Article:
The first time I encountered Brandy Melville brand clothing, I was at a PacSun in California with my sixteen-year-old cousin Justine. Several crop tops and skirts from the brand’s summer fashion line were on display at the front of the store, and Justine immediately reached for one of the crop tops and started cooing to my aunt about how cute it was.
It was a simple black crop top. It probably took less than one square yard of fabric to make. The fabric was a blend of cotton, spandex, and rayon. It was nothing special, and I assumed that Brandy Melville was just one of those elite California brands that charged twenty bucks for something I could get for four dollars at Forever 21 or H&M. I figured that the value was in the brand name, not the clothing itself.
Being the adamant nonconformist that I am, I determined that Brandy Melville was not the fashion line for me. I perused the clearance rack at the back of the store until my aunt told us that it was time to go. Justine didn’t buy any of the Brandy clothing; my aunt assured her that they would order the clothes online later. Noticing that Justine hadn’t even tried on any of the clothes, I asked, “How will Justine know what size to order? Maybe she should just try on one of the skirts.”
Justine just smiled. “No, Brandy does this really cool thing where it’s all one size!” I furrowed my brow, surprised that a ritzy California brand would sell their clothes one-size-fits-all, but I thought it was pretty cool. I assumed that was some positive statement about body image.
I didn’t realize how wrong I was. Six months later, I was at a PacSun in Denver, and I decided to go in just to see if anything caught my eye. There was a Brandy Melville display right at the front of the store, and on the display sat a cute cream-colored skirt. Even though I was hesitant to try on anything from the designer line, it was cute enough that I decided I would set aside my self-righteousness and see if I liked it. After all, it’s not like it isn’t going to fit, I thought. They’re one-size-fits-all.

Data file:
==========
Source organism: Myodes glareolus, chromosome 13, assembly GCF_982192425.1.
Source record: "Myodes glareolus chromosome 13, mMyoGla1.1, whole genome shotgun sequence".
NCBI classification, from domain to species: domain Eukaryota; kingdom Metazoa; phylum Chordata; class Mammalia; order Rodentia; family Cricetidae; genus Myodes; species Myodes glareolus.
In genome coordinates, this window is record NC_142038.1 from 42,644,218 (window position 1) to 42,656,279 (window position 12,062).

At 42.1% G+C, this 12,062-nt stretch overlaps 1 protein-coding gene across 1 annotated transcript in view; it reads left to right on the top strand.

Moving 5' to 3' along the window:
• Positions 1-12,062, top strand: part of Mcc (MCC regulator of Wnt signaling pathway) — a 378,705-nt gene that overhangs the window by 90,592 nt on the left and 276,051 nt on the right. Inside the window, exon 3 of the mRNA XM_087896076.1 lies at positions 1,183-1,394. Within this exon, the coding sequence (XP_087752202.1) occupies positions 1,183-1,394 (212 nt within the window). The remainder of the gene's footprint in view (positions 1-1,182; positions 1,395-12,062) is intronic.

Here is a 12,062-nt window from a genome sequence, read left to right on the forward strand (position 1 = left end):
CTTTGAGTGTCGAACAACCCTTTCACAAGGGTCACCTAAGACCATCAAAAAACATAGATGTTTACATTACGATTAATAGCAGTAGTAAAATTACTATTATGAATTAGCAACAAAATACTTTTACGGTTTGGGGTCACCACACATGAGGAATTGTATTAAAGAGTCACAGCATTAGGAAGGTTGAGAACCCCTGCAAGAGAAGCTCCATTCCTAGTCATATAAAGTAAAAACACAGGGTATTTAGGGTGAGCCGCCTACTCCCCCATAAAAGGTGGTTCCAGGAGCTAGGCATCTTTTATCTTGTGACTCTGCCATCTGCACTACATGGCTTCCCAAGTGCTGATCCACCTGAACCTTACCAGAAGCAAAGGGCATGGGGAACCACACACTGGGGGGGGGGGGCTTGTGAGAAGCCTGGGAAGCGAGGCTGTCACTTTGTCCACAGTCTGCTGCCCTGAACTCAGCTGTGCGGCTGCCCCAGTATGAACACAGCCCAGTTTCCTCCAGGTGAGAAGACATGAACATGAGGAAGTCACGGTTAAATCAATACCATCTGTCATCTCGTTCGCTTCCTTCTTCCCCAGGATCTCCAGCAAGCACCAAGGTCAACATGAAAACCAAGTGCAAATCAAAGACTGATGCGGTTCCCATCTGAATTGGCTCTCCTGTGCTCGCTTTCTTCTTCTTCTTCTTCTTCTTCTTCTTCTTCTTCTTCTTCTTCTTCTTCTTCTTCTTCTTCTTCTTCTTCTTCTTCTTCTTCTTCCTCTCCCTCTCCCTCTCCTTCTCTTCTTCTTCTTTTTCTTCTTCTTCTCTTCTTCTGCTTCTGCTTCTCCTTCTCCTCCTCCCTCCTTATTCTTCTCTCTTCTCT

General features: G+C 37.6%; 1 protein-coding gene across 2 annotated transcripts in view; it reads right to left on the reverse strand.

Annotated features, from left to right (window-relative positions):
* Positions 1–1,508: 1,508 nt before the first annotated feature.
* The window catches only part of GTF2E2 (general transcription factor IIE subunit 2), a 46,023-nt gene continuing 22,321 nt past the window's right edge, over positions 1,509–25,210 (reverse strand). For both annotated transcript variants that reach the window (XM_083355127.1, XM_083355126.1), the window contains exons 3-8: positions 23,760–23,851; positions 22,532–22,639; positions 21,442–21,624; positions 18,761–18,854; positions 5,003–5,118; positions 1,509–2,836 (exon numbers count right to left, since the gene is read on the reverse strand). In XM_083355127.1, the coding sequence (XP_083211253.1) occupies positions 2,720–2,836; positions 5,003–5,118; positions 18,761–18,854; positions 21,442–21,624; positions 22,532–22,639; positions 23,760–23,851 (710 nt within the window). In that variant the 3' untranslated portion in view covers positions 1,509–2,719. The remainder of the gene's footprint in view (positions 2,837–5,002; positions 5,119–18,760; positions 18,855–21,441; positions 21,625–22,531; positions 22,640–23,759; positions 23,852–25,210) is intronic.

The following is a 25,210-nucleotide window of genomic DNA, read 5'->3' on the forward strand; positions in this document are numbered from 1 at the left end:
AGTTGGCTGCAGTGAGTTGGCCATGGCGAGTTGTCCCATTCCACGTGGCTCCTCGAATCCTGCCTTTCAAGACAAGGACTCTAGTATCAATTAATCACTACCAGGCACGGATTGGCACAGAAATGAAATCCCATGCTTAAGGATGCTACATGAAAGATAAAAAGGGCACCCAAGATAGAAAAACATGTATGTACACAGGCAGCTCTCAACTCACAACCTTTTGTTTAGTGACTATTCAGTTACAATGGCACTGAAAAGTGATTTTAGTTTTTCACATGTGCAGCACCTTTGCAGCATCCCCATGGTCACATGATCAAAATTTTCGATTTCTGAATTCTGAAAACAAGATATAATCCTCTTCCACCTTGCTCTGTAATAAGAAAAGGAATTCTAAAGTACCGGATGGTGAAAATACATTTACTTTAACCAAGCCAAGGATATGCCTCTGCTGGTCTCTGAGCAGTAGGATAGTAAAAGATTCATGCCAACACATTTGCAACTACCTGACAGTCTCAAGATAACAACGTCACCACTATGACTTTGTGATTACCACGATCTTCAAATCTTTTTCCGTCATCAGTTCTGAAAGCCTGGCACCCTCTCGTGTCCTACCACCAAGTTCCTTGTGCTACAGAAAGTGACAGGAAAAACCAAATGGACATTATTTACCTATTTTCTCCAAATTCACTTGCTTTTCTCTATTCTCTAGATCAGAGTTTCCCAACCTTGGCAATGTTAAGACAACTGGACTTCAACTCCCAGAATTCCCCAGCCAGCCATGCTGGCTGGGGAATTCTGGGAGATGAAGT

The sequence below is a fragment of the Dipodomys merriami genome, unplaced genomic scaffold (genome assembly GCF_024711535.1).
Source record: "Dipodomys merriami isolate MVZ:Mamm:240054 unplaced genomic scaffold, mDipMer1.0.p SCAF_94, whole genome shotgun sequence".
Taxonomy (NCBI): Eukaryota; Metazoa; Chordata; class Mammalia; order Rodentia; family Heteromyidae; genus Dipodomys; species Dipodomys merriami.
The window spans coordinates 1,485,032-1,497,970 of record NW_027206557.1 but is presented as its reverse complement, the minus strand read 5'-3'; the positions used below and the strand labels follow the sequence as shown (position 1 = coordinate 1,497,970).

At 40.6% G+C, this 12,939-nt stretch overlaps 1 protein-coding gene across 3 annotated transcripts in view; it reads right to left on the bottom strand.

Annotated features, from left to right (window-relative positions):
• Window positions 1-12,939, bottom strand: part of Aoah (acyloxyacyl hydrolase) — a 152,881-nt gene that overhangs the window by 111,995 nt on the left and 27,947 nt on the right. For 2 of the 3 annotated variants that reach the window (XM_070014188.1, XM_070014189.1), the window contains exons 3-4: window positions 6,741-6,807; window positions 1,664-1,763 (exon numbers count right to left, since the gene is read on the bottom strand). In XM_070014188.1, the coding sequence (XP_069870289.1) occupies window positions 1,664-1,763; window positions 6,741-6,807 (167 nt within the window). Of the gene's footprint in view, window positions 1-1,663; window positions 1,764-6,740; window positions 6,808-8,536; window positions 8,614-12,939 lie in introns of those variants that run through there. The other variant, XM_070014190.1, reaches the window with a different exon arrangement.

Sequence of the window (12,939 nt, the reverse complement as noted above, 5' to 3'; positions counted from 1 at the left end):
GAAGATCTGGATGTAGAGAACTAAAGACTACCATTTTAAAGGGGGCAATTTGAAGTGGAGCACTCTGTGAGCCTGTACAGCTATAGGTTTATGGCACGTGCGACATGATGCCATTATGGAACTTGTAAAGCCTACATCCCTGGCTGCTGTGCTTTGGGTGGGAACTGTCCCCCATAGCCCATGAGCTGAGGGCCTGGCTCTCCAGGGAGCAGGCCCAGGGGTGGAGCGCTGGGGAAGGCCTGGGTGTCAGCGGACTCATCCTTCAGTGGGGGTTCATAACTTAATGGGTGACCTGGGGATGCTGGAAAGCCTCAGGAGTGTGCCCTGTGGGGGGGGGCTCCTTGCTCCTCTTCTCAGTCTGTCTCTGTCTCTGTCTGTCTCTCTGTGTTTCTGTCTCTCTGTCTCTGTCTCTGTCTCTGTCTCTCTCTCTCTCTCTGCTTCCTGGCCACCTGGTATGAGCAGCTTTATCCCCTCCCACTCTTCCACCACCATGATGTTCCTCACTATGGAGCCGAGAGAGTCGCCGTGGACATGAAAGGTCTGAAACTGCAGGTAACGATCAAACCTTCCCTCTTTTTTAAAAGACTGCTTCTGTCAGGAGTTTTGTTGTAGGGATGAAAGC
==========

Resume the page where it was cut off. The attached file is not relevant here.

The skirt didn’t fit. It was too tight. I was confused. Maybe I had picked up a skirt from a different brand that was in the wrong place and it was a size too small for me. Maybe Brandy Melville had started using sizes. I pulled off the skirt and looked at the tag. “Brandy Melville,” it said. “One size.”
One size. Not one-size-fits-all. Just one size. In that moment, I felt strangely offended. The tag may as well have said “one size is the only valid size worthy of wearing our clothing, and you are not that size.” I was disgusted. I couldn’t imagine how my little cousin, who is about my size, must have felt when the Brandy Melville clothes she had ordered online showed up at her house and didn’t fit.
I find it offensive that a line of clothing is essentially telling their target audience of girls between the ages of 14 and 22 that they can only wear Brandy Melville clothes if they fit the company’s supposed “right” size. And it’s disappointing to know that rather than getting angry about it, teenage girls consider Brandy Melville a status symbol: “I’m skinny enough to wear Brandy. My body is the perfect size.”
I don’t mean to assert that all girls who can fit into Brandy Melville clothes are superficial or without compassion. Girls who fit into Brandy Melville clothing and like the look have every right to do so. We should all be able to wear clothes that fit us and make us feel good. But there are a lot of girls who are beautiful and worthy who will never be able to wear Brandy outfits, and some who will hurt their health trying to get to that “ideal” weight, so that they can.
So while exclusivity might be a good marketing strategy to sell clothing, I think it is irresponsible of the company to contribute to body dysmorphia in teenage girls by making them feel like they aren’t worthy of “being in the Brandy club” because they weigh more than 115 pounds.
It makes me sad to think that Brandy Melville is telling my little cousin that her body isn’t good enough, but it makes me feel a little bit better when I hear her refer to the line as “BM.” As much as I hate to resort to toilet humor, I can’t help but feel like in this case, it’s well-deserved – and honestly, they walked right into that one.